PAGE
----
Tuesday, July 29, 2008

E-book Sales Looking Good

I’ve become well attached to my Amazon Kindle and it looks like I’m not alone. Initially Amazon had problems getting displays from their supplier, resulting in some rather long delays between Kindle orders and deliveries. I waited about 6 weeks for mine to arrive after placing my order last January, which was a pretty typical wait back then. Delivery times have shorted significantly, it now looks like Amazon has a good supply of the displays, and the market will continue to grow for e-book readers like the Kindle.

According to an iSuppli study, e-book display shipments will increase at a 161% compound annual growth rate (CAGR) over the 2007-2012 period. iSuppli predicts sales will move from 150,000 units sold in 2007 to 18.3 million units in 2012. iSuppli also projects global e-book display revenue will grow from $3.5 million in 2007 to $291.2 million in 2012 indicating a CAGR revenue increase of 143%.

How’s the Kindle reader selling overall? The same iSuppli study predicts Amazon will sell 1 million units in 2008.

How is Kindle content selling? Here’s a quote from an article in the New York Times earlier this month:

According to a source at Amazon, "on a title-by-title basis, of the 130,000 titles available on Kindle and in physical form, Kindle sales now make up over 12% of sales for those titles."

The iSuppi study references key e-book markets that include education (textbooks, reading and reference material, electronic dictionaries and organizers), consumer markets (novels, magazines, guides and newspapers), professional segments (trade publications, manuals and product literature) and other areas (government documentation, military maps and religious books and material).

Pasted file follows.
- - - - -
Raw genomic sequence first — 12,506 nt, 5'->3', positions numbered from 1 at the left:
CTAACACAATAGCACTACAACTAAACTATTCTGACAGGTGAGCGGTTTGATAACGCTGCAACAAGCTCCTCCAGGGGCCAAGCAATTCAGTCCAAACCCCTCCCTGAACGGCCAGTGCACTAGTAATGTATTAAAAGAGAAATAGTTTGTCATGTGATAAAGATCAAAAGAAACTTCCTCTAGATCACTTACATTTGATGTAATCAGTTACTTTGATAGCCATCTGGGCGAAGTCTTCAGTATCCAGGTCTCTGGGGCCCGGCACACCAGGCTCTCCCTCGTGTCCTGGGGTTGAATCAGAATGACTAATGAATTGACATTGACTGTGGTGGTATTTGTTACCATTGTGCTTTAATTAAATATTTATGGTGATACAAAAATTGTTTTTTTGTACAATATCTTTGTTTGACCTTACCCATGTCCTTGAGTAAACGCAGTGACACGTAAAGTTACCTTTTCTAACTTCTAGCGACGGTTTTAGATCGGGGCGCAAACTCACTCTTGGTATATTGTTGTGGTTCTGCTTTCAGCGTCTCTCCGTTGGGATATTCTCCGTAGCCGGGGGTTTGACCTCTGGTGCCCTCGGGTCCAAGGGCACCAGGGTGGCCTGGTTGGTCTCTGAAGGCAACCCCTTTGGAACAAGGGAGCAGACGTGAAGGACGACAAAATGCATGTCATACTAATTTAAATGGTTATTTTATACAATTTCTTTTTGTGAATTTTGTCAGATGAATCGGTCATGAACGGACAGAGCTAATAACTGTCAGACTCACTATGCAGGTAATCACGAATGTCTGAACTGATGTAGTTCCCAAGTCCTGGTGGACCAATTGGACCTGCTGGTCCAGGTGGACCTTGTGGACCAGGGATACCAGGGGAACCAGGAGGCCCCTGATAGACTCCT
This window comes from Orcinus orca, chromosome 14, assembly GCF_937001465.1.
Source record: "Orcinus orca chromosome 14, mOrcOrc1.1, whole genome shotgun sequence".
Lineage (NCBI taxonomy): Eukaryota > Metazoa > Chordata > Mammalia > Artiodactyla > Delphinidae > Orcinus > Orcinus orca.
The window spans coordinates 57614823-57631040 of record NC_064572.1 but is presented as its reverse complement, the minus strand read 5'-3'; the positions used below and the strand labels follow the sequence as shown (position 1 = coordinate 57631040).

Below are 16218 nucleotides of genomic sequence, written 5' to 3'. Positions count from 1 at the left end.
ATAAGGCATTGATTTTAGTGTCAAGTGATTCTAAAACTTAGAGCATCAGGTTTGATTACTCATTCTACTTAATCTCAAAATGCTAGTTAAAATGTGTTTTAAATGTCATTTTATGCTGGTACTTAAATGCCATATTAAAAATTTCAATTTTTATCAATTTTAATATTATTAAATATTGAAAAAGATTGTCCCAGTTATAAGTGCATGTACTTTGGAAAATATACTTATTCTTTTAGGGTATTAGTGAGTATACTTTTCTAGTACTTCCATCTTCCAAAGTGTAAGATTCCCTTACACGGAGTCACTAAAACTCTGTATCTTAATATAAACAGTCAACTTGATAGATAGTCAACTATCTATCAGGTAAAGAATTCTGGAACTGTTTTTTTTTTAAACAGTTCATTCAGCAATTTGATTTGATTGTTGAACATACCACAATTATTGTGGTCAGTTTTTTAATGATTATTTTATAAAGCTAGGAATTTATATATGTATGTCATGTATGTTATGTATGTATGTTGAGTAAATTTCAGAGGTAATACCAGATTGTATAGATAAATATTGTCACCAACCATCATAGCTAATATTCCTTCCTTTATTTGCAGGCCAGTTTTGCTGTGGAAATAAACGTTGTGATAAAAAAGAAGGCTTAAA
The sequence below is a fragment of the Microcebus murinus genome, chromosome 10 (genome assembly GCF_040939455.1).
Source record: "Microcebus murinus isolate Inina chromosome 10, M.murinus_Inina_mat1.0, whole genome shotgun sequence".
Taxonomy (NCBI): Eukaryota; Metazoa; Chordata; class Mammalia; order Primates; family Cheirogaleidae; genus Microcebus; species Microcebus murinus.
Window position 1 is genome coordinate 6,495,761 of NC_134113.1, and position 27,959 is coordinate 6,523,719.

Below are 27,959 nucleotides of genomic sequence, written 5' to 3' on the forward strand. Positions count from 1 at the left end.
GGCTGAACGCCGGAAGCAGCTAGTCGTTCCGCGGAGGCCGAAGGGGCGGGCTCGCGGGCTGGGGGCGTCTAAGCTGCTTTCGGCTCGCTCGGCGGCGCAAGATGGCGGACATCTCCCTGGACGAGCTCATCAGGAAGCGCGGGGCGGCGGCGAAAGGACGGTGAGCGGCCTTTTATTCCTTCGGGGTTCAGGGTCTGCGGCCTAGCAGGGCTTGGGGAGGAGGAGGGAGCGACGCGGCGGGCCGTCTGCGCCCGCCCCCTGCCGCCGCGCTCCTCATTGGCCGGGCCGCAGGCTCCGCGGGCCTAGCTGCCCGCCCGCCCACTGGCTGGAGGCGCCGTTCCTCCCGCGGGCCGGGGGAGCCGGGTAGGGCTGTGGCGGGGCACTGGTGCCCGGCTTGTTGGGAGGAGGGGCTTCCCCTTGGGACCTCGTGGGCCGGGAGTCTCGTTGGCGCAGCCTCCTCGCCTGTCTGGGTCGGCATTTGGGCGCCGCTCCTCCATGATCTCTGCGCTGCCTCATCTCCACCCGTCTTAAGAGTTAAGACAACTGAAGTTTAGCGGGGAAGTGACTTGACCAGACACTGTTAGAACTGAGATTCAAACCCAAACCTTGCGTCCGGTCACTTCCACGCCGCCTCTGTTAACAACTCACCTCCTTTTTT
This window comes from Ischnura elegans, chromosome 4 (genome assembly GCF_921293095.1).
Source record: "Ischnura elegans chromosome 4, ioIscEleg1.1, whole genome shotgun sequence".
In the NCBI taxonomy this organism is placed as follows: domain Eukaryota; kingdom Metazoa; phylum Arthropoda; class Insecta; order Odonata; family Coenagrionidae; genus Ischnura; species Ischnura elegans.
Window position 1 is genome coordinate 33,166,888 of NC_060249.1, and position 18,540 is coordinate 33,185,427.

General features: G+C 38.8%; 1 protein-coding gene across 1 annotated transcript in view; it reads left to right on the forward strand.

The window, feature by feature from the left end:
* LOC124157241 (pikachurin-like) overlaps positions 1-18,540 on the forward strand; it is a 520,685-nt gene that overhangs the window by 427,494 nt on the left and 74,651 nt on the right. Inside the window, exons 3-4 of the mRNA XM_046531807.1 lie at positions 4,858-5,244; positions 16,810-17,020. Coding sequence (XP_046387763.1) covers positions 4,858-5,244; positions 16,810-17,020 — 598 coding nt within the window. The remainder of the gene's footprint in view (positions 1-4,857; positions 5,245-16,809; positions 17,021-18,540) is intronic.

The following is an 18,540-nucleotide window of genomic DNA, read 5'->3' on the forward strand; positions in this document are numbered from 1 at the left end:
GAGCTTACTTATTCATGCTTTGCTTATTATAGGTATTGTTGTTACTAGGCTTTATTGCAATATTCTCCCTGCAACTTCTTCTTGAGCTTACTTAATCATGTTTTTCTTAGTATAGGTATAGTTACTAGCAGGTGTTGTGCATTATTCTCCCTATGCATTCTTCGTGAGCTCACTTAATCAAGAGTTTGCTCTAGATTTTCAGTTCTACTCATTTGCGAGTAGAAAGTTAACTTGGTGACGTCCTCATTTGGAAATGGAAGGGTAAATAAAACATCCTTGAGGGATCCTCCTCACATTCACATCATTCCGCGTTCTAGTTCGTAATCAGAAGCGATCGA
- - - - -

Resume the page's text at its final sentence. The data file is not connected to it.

I see several advantages for the classroom including content search, the built in dictionary, the ability to highlight, bookmark, export pieces of content to text files and add the equivalent of margin notes. I also like the ability to move the equivalent of Word and PDF documents around electronically over Amazon Whispernet, which uses the Sprint EVDO wireless network.

ISuppli principal analyst for mobile displays Vinita Jakhanwal is quoted as follows:

It's possible that Amazon's Kindle could do for e-books what Apple's iPod did for MP3 players. Indeed, there are indications that Kindle sales in the first quarter of 2008 surpassed its total sales for the entire year of 2007.

I’m looking forward to hearing (and seeing) traditional academic publishers plans for electronic textbooks on devices like the Kindle and Sony Reader.

1 comment:

Anonymous said...

Errr... it wouldn't be surprising if sales in the first quarter exceed 2007 sales. It was launched in mid-Novemebr and immediately ran out of stock.